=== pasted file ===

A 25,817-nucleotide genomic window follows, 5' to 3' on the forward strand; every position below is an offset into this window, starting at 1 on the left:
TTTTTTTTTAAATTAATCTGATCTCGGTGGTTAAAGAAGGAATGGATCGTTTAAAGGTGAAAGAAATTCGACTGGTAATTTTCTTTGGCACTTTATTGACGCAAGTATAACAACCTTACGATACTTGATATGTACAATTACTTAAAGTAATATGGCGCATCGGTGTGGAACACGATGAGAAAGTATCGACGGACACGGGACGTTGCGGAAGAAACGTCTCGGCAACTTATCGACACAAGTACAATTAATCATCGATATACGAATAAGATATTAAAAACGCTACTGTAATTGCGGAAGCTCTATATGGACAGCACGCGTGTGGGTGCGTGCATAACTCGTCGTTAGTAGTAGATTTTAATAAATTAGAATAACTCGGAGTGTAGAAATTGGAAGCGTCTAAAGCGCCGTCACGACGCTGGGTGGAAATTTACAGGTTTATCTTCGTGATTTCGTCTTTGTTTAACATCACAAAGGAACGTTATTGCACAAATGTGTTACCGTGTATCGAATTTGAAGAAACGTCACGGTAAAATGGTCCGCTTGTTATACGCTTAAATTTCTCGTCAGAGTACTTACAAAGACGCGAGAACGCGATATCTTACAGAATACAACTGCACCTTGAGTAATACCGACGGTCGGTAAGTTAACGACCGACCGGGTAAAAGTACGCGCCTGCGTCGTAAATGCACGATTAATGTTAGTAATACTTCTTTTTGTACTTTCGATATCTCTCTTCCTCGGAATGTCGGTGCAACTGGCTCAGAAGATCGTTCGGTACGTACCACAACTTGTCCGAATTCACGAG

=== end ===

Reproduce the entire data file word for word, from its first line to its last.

A 25,817-nucleotide genomic window follows, 5' to 3' on the forward strand; every position below is an offset into this window, starting at 1 on the left:
TTTTTTTTTAAATTAATCTGATCTCGGTGGTTAAAGAAGGAATGGATCGTTTAAAGGTGAAAGAAATTCGACTGGTAATTTTCTTTGGCACTTTATTGACGCAAGTATAACAACCTTACGATACTTGATATGTACAATTACTTAAAGTAATATGGCGCATCGGTGTGGAACACGATGAGAAAGTATCGACGGACACGGGACGTTGCGGAAGAAACGTCTCGGCAACTTATCGACACAAGTACAATTAATCATCGATATACGAATAAGATATTAAAAACGCTACTGTAATTGCGGAAGCTCTATATGGACAGCACGCGTGTGGGTGCGTGCATAACTCGTCGTTAGTAGTAGATTTTAATAAATTAGAATAACTCGGAGTGTAGAAATTGGAAGCGTCTAAAGCGCCGTCACGACGCTGGGTGGAAATTTACAGGTTTATCTTCGTGATTTCGTCTTTGTTTAACATCACAAAGGAACGTTATTGCACAAATGTGTTACCGTGTATCGAATTTGAAGAAACGTCACGGTAAAATGGTCCGCTTGTTATACGCTTAAATTTCTCGTCAGAGTACTTACAAAGACGCGAGAACGCGATATCTTACAGAATACAACTGCACCTTGAGTAATACCGACGGTCGGTAAGTTAACGACCGACCGGGTAAAAGTACGCGCCTGCGTCGTAAATGCACGATTAATGTTAGTAATACTTCTTTTTGTACTTTCGATATCTCTCTTCCTCGGAATGTCGGTGCAACTGGCTCAGAAGATCGTTCGGTACGTACCACAACTTGTCCGAATTCACGAG